Normally in situations like this, I would expect the university to do just that. Fire the coach to save some face, perform some internal investigation to look good, and try to limit the damage. Because of how badly the school itself screwed this up, I’m not even sure firing Briles would help. He obviously looks bad, but most can chalk up the reasoning to ‘There’s another football coach trying to get any edge he can’. But what’s the school’s excuse? It’s their job to provide a quality, safe environment for its students. The administration shouldn’t let the football program control it, though many across the country probably operate this way. Once allowing that type of player into your school, how do you expose your students to him as a tutor? Then, once the assault occurs, to barely investigate and inconvenience the assaulted rather than the assaulter is mind-boggling. How could they expect anyone to respect or trust their school, let alone parents of college-ready high school girls across the country? Not only did the administration protect its precious football team, it failed to recognize the damage it could do to the academic institution itself.

Nobody comes out looking good in this. The firestorm escalated so quickly it’s hard to determine what the gasoline was and what the match was. Was the worse issue the second chance that Baylor initially gave Ukwuachu? Or was it the apparent cover-up of the initial indictment, followed by Briles’/Baylor’s actions once it came to light? Regardless, it’s clear, and has been clear for a while, that coaches need to do much more homework on players and be a little more stringent in doling out second chances. You can be sure that they will, at least in the immediate future. No coach wants to be in a similar position as Art Briles. And you can bet every school is feeling the same, because an athlete isn’t worth the risk of tarnishing an entire university’s reputation and the safety of its students.

Leave a comment below, follow Jason on Twitter @JLindy87 or e-mail him at jason.lindekugel@campuspressbox.com.

The Pipeline – August 22, 2015: When Administrators fail to Protect Those who Cannot Protect Themselves

  1. Baylor’s Ukwuachu Convicted, Sentenced

The first story out of the Pipeline this week is another disturbing tale of sexual violence.

On Friday afternoon Baylor defensive end Sam Ukwuachu was sentenced to felony probation for 10 years following a conviction of second-degree sexual assault on Thursday.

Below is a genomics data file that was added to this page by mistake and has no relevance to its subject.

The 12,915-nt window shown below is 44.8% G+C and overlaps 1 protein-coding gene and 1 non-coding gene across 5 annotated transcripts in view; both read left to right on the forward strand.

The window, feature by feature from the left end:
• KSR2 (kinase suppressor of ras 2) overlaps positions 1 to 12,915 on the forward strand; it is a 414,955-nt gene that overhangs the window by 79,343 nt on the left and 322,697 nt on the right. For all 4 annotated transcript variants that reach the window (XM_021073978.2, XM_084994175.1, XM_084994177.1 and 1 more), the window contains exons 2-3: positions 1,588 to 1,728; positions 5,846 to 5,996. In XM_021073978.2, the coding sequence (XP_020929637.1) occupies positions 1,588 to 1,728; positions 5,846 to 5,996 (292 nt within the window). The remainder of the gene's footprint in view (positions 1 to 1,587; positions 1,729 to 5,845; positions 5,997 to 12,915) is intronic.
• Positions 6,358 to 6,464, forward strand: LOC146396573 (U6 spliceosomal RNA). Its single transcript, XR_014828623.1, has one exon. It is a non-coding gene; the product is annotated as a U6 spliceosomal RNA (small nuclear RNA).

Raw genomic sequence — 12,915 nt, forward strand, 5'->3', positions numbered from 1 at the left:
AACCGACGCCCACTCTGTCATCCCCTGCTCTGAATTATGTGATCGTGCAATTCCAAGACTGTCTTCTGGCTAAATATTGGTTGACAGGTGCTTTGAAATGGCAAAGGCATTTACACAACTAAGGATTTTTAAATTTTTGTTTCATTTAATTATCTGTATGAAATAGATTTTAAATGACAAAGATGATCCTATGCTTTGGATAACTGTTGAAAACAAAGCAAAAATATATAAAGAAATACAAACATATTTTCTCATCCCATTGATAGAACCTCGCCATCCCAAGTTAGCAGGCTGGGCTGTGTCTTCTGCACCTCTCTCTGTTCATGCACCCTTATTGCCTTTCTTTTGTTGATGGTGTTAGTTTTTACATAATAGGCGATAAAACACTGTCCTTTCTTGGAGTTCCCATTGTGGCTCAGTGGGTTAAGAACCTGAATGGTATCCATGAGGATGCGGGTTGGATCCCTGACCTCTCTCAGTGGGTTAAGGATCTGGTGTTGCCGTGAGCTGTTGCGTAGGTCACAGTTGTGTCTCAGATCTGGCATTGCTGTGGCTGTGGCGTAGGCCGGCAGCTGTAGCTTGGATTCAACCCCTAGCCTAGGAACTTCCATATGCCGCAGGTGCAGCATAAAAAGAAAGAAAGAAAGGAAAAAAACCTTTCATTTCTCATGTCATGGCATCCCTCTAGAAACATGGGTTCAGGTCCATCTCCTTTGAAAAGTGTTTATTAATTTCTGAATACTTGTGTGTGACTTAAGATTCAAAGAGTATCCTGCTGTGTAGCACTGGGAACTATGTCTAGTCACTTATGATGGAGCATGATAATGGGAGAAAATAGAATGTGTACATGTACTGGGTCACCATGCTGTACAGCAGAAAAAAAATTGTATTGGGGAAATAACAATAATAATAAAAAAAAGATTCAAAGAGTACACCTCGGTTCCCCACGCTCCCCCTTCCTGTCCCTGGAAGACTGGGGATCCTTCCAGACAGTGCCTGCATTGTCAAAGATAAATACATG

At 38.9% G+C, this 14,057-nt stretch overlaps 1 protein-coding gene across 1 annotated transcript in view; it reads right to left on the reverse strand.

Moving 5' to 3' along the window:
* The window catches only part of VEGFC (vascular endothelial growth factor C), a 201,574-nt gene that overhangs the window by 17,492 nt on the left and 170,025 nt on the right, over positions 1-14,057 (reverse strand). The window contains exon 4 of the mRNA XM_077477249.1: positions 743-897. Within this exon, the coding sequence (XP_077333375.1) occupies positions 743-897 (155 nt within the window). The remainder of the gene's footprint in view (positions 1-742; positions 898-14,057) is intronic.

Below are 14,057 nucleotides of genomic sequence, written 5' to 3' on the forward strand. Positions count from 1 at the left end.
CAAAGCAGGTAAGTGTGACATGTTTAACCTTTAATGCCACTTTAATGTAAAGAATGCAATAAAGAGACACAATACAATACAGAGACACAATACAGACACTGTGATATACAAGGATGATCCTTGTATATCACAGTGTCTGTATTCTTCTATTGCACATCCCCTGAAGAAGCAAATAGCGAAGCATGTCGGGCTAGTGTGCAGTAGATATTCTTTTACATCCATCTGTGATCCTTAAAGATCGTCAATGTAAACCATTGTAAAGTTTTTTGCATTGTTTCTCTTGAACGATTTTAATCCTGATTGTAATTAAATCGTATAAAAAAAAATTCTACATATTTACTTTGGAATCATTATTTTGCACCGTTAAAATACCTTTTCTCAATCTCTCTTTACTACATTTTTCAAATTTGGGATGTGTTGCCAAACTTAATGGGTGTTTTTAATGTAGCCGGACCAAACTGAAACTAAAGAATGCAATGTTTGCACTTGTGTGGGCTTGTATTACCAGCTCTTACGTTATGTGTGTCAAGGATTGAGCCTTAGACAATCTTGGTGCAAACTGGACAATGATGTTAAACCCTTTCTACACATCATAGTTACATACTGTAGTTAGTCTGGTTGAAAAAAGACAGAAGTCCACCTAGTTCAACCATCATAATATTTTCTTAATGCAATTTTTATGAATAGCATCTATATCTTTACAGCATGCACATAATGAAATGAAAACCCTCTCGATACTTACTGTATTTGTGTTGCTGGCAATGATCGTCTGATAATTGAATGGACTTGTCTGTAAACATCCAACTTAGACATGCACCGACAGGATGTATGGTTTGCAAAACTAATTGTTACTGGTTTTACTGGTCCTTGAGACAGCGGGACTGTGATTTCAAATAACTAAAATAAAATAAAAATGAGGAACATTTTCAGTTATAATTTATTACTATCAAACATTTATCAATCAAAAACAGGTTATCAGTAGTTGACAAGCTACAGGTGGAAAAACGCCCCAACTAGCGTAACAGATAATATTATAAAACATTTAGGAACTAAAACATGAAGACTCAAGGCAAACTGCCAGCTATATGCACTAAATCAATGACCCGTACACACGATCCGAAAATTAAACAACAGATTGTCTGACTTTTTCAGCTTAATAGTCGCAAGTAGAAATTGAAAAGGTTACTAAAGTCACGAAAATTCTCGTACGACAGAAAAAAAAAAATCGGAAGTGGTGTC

There are a plethora of details surrounding this case.  Jessica Luther and Dan Solomon of Texas Monthly have connected dots that go back even before the night of October 19, 2013 when the incident in question occurred. In this storyline we have a previous accusation of sexual assault, a transfer, a questionable investigation, a shady cover-up, a denial of any prior knowledge, overall a very sticky situation for everyone involved at Baylor.  Go read the full report for all the details. In addition, we have two premier college coaches with conflicting stories.  Former Boise State head coach (and current head coach at Washington) Chris Petersen has said that he informed Baylor head coach Art Briles why he had dismissed Ukwuachu from his team.  Briles, on the other hand, has maintained that he knew not of Ukwuachu’s violent past at Boise State, insisting he likes “the way we’ve handled it as a university, an athletic department, and a football program.”

Follow the fallout here.  We will update as more relevant information becomes available.

  1. Injury Bug Continues to Bite Tennessee Guards

Redshirt sophomore Austin Sanders will miss the 2015 season due to a torn biceps tendon.  This news, just a week and a half after the Vols learned they would be without Marcus Jackson this fall.

Ironically, Sanders and Jackson, who play the same offensive guard position, suffered the same upper arm injury.

These losses could result in a lack of depth on the interior of the line.  Head coach Butch Jones is staying positive, saying, “The good thing, the positive thing going in is we’ve recruited the have some depth at the offensive-line position.”  He went on to suggest that incoming freshmen Chance Hall and Jack Jones are possible fill-ins.

This is bad news for a Tennessee team that finished 13th in the SEC (ahead of only Vanderbilt) in rushing yards per attempt (3.6), and per game (146.4) in 2014.

  1. Sprained MCL for Alabama Receiver Foster

Alabama football beat writer for AL.com Matt Zenitz reported on Thursday that redshirt sophomore Robert Foster sprained an MCL in a scrimmage last Saturday, according to a source.  The injury, however, has not kept Foster off of the practice field this week.

Scott Cunningham/Getty Images

Foster caught just six balls for 44 yards as a redshirt freshman in 2014, but is looking at a drastic increase in playing time this fall due to the departures of Tide receivers Amari Cooper, DeAndrew White and Christion Jones.

Foster has impressed his coaches in spring practice and fall camp.  He and ArDarius Stewart, another redshirt sophomore, were named co-MVPs of the Alabama spring game in April.  Foster racked up 125 yards on six receptions that day.

Replacing the explosive Amari Cooper becomes even more difficult for the Tide if one of their top targets is hobbling around on a bad leg.

  1. Three Gators Suspended for Season Opener

Alex McCalister, Marcus Maye, and Latroy Pittman will not be on the field when Florida opens the season at home against New Mexico State.  The suspensions were handed down on Friday in accordance with “University Athletic Association policy.”

McCalister, a defensive lineman, and Maye, a defensive back, are both projected starters for the Gators in 2015.  Pittman is a role player at receiver.

Luckily, the 36-point favorite shouldn’t need all hands on deck to defeat the lowly Aggies.

  1. Ricky Town to Transfer from USC to Arkansas

Finally, we have a bit of good news for someone this week.

Before he even really started his freshman season in southern California, Ricky Town has announced he will be heading to Fayetteville.

Credit: 247Sports

Town enrolled early at USC to participate in spring practices.  Now he will join the Razorbacks just before the start of the season.  The highly touted recruit competed in the U.S Army All-American game and the Elite 11 camp after his high school senior season.

This is a big win for Bret Bielema’s Razorbacks whose offense relies on a strong pro-style quarterback.  Town fits that profile, and will have four years of eligibility starting in 2016.